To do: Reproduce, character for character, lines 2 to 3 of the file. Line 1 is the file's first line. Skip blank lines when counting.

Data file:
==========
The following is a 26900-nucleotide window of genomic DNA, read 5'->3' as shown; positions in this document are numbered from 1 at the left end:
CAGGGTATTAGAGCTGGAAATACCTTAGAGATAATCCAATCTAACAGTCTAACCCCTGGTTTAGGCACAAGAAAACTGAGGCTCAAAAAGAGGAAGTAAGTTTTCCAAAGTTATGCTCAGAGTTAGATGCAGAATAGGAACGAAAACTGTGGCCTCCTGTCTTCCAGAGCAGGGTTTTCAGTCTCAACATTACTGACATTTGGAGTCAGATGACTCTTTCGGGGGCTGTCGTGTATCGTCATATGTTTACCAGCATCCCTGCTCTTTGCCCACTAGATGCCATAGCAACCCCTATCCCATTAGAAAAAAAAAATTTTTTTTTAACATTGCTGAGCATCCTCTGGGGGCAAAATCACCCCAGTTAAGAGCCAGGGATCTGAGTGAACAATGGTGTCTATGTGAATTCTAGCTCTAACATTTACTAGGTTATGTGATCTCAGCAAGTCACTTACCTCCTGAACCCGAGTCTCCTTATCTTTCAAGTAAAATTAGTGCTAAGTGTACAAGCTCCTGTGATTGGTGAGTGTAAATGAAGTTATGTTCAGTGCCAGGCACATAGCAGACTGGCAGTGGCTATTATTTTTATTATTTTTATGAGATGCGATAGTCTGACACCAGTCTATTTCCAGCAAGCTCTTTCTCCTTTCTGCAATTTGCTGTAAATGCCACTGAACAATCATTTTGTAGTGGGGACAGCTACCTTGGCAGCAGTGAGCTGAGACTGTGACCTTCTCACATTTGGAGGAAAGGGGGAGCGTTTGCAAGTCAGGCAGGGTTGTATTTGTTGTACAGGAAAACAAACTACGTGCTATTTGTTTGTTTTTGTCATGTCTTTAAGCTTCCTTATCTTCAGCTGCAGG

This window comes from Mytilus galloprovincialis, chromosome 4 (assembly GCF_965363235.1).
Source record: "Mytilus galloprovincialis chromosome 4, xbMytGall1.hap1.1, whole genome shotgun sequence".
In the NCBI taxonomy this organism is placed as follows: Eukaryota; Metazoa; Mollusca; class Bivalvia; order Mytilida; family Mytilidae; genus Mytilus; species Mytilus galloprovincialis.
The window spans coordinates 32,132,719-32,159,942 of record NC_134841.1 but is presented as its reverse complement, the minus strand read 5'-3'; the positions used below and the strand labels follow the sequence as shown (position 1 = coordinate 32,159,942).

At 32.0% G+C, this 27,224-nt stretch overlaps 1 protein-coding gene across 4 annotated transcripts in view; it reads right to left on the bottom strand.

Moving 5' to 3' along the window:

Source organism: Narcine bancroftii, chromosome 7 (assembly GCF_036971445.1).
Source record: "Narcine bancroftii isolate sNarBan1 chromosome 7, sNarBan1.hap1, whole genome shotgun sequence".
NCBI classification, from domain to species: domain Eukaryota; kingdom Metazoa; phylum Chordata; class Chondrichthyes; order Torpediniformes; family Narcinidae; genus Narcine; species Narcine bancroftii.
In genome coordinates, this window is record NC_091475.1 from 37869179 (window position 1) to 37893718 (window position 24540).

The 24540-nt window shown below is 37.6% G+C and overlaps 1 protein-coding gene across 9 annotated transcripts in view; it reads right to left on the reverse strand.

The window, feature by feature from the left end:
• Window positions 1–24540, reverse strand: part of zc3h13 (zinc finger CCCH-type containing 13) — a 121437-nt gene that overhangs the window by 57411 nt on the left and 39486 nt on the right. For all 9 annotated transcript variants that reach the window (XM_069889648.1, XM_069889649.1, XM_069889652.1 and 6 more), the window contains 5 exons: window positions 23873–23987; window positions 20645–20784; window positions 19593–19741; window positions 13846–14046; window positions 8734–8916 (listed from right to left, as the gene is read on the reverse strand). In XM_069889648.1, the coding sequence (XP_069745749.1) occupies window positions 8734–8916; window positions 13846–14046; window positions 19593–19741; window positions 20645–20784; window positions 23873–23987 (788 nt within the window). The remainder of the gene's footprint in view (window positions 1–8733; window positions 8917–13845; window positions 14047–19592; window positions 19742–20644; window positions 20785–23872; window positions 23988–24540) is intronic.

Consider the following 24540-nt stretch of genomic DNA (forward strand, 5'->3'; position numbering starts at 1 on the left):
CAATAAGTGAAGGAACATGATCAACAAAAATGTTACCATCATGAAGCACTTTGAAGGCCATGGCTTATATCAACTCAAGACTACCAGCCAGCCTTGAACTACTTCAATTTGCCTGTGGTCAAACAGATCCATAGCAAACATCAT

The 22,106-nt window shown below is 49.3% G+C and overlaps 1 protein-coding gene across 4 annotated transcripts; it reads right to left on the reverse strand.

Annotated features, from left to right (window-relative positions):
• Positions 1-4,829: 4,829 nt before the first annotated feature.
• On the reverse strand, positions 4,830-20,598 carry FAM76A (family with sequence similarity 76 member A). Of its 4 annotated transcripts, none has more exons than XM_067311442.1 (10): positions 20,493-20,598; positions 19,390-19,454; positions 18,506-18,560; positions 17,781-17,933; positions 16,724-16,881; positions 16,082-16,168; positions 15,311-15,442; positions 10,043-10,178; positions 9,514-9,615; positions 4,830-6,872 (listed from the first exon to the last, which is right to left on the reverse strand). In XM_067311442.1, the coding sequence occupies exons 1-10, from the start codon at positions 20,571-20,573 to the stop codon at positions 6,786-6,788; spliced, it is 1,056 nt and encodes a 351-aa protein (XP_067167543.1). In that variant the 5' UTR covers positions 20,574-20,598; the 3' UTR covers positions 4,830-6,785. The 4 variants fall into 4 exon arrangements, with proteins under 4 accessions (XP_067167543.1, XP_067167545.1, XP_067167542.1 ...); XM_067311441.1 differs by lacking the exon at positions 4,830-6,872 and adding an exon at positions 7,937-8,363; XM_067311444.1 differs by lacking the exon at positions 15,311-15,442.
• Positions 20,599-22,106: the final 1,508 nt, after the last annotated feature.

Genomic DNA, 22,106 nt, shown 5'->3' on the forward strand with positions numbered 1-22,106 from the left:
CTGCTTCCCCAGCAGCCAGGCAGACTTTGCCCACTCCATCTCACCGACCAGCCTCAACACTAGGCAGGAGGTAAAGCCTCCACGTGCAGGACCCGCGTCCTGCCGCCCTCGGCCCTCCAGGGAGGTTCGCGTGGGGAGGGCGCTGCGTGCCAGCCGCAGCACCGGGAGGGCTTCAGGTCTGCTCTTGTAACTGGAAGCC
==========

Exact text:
CAGGGTATTAGAGCTGGAAATACCTTAGAGATAATCCAATCTAACAGTCTAACCCCTGGTTTAGGCACAAGAAAACTGAGGCTCAAAAAGAGGAAGTAAGTTTTCCAAAGTTATGCTCAGAGTTAGATGCAGAATAGGAACGAAAACTGTGGCCTCCTGTCTTCCAGAGCAGGGTTTTCAGTCTCAACATTACTGACATTTGGAGTCAGATGACTCTTTCGGGGGCTGTCGTGTATCGTCATATGTTTACCAGCATCCCTGCTCTTTGCCCACTAGATGCCATAGCAACCCCTATCCCATTAGAAAAAAAAAATTTTTTTTTAACATTGCTGAGCATCCTCTGGGGGCAAAATCACCCCAGTTAAGAGCCAGGGATCTGAGTGAACAATGGTGTCTATGTGAATTCTAGCTCTAACATTTACTAGGTTATGTGATCTCAGCAAGTCACTTACCTCCTGAACCCGAGTCTCCTTATCTTTCAAGTAAAATTAGTGCTAAGTGTACAAGCTCCTGTGATTGGTGAGTGTAAATGAAGTTATGTTCAGTGCCAGGCACATAGCAGACTGGCAGTGGCTATTATTTTTATTATTTTTATGAGATGCGATAGTCTGACACCAGTCTATTTCCAGCAAGCTCTTTCTCCTTTCTGCAATTTGCTGTAAATGCCACTGAACAATCATTTTGTAGTGGGGACAGCTACCTTGGCAGCAGTGAGCTGAGACTGTGACCTTCTCACATTTGGAGGAAAGGGGGAGCGTTTGCAAGTCAGGCAGGGTTGTATTTGTTGTACAGGAAAACAAACTACGTGCTATTTGTTTGTTTTTGTCATGTCTTTAAGCTTCCTTATCTTCAGCTGCAGG

This window comes from Mytilus galloprovincialis, chromosome 4 (assembly GCF_965363235.1).